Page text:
Last year in February, Saba’s cousin and co-founder of the Pivot Gang rap crew, John Walt, was shot and murdered in Chicago. Saba searches for the cure to his emptiness from the loss of his cousin through the innovative piano backtracks and lyrical excellence that embody CARE FOR ME.
The Chicago MC has grown his loyal fanbase after his 2016 debut album, The Bucket List Project, granted him shows in music festivals across the globe. But CARE FOR ME is different than anything the artist has released before. Saba has found his own sound that separates him from the Chicago rap scene which has been influenced by Chance the Rapper over the past few years.
Saba’s brisk 10 track album is dark, yet comfortable. He uses subtle lyrics and Kendrick Lamar-esque storytelling to take each listener on a journey through his struggles with grief and the music industry.
The album starts with “BUSY / SIRENS,” which feels like a perfect extension of the vibe from The Bucket List Project, though the mood is darker than anything on his debut. The deep groove fed by Saba’s ability to float his lyrics above the extensive instrumentals and choral flourishes sets the bar for the album.
The beat developed from the cello rift on the opening of the third track “LIFE” is a reminder that Saba is very different than his fellow Chicago rappers — after all, most of them don't graduate high school at 16 with a 3.5 GPA. The song gives insight into his views of death and has the first mention of John Walt through the hook.
The two songs that follow “LIFE” are the album’s weakest, but they are still an excellent representation of Saba’s sound. While “CALLIGRAPHY” has a catchy feel and well-placed piano instrumentals, it lacks the same lyrical depth as the rest of the record. Saba follows this with “FIGHTER,” which is overwhelming at times due to the overbearing tempo changes that distract from the killer melody featuring Kaina.
The final five songs on CARE FOR ME are masterpieces. Each track has its own character while still seamlessly transitioning into the next. Saba has a very playful flow in “SMILE,” the most lighthearted song on the album.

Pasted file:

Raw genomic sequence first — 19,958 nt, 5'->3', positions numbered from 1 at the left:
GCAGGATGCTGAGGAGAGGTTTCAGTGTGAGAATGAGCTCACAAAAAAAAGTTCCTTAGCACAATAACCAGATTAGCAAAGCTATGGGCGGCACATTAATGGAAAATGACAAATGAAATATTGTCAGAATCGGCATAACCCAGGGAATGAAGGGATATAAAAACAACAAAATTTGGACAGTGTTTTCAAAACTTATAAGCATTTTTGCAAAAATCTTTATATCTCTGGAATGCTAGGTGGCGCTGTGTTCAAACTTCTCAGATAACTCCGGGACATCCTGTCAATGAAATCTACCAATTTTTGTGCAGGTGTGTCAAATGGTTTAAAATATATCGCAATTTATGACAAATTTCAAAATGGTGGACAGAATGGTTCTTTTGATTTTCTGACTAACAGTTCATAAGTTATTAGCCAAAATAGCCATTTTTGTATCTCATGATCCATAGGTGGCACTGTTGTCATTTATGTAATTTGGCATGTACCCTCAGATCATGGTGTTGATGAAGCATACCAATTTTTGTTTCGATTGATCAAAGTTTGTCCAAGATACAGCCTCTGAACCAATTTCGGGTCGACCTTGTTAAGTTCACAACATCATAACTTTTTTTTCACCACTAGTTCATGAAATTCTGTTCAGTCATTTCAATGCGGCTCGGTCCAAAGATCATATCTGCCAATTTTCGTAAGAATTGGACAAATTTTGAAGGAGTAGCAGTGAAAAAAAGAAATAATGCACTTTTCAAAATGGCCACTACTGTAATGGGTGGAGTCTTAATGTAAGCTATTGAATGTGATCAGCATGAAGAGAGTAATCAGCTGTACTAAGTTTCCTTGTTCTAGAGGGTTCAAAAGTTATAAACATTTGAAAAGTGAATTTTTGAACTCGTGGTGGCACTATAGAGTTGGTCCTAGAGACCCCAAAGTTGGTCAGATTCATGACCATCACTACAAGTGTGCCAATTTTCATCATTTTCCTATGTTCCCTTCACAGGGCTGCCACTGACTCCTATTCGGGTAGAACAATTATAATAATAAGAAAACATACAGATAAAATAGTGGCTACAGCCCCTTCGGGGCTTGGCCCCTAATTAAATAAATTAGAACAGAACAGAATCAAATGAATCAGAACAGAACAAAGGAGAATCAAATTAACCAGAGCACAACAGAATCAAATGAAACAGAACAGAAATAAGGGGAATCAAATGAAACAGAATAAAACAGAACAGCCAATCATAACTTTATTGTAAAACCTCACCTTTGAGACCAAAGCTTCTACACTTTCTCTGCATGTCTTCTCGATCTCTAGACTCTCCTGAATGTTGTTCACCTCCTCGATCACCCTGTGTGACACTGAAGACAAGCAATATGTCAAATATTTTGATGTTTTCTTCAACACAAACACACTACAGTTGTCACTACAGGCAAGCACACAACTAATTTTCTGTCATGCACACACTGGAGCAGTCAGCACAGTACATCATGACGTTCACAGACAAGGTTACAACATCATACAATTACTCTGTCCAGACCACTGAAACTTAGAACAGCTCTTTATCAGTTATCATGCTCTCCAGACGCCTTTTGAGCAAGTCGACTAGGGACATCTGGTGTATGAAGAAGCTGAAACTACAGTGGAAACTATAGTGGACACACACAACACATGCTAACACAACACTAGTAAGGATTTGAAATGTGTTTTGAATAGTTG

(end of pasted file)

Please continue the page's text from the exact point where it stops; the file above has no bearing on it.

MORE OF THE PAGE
“LOGOUT” and “GREY” take a break from his focus on grief to present a critical analysis of social media and the music industry. Chance the Rapper is featured in the former, a song discussing the fake lives that are shown on social media. His monotone verse is weak compared to Saba’s innovative flow that brilliantly connects to the piano instrumentals.
On “GREY,” Saba is torn between creating meaningful music and trying to meet the demands of label companies. The production switches from classic hip-hop to more of a swing feel fueled by the suspended cymbal groove. Saba knows how to use these genre-bending sounds to his advantage and show artistic supremacy as he reaches the album’s conclusion.
“PROM / KING” is the record’s foundation and penultimate track. This seven-minute song tells the entire story of the tragedy with his cousin, John Walt. The anxiety from the account builds through the prominent percussion and dynamic contrast.
Saba succeeds in an area other rappers struggle with: He has found a way to easily communicate a story in his songs on the first listen through the cutting production of his vocal variation.
The artist honors his cousin and finishes his story on “HEAVEN ALL AROUND ME.” It allows each listener to breathe and reflect, all while still feeling the lack of resolution Saba’s album portrays.
CARE FOR ME is brilliant. Saba has formed a unique sound and creative flow that are both here to stay.
Final Grade: A